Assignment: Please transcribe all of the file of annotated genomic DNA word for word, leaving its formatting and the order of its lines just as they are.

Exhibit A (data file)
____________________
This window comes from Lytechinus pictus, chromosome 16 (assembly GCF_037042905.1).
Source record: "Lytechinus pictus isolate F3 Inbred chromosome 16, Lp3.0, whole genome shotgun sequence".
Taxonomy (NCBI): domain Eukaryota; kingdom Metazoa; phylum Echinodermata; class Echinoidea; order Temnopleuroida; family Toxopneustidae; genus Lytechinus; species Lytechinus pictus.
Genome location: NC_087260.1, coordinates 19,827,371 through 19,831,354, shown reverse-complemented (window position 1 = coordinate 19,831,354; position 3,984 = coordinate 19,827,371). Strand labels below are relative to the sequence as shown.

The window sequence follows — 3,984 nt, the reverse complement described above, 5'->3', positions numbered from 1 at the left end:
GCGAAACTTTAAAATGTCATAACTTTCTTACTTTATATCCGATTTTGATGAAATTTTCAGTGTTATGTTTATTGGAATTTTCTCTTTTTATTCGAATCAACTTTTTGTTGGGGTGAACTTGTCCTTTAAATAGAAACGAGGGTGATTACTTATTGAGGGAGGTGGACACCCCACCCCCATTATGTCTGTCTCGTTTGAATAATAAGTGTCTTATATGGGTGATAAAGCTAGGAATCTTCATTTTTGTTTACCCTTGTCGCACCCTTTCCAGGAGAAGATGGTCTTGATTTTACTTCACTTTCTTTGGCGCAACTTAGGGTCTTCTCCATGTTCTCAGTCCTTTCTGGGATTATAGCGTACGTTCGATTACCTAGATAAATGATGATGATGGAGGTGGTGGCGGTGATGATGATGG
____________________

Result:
This window comes from Lytechinus pictus, chromosome 16 (assembly GCF_037042905.1).
Source record: "Lytechinus pictus isolate F3 Inbred chromosome 16, Lp3.0, whole genome shotgun sequence".
Taxonomy (NCBI): domain Eukaryota; kingdom Metazoa; phylum Echinodermata; class Echinoidea; order Temnopleuroida; family Toxopneustidae; genus Lytechinus; species Lytechinus pictus.
Genome location: NC_087260.1, coordinates 19,827,371 through 19,831,354, shown reverse-complemented (window position 1 = coordinate 19,831,354; position 3,984 = coordinate 19,827,371). Strand labels below are relative to the sequence as shown.

The window sequence follows — 3,984 nt, the reverse complement described above, 5'->3', positions numbered from 1 at the left end:
GCGAAACTTTAAAATGTCATAACTTTCTTACTTTATATCCGATTTTGATGAAATTTTCAGTGTTATGTTTATTGGAATTTTCTCTTTTTATTCGAATCAACTTTTTGTTGGGGTGAACTTGTCCTTTAAATAGAAACGAGGGTGATTACTTATTGAGGGAGGTGGACACCCCACCCCCATTATGTCTGTCTCGTTTGAATAATAAGTGTCTTATATGGGTGATAAAGCTAGGAATCTTCATTTTTGTTTACCCTTGTCGCACCCTTTCCAGGAGAAGATGGTCTTGATTTTACTTCACTTTCTTTGGCGCAACTTAGGGTCTTCTCCATGTTCTCAGTCCTTTCTGGGATTATAGCGTACGTTCGATTACCTAGATAAATGATGATGATGGAGGTGGTGGCGGTGATGATGATGG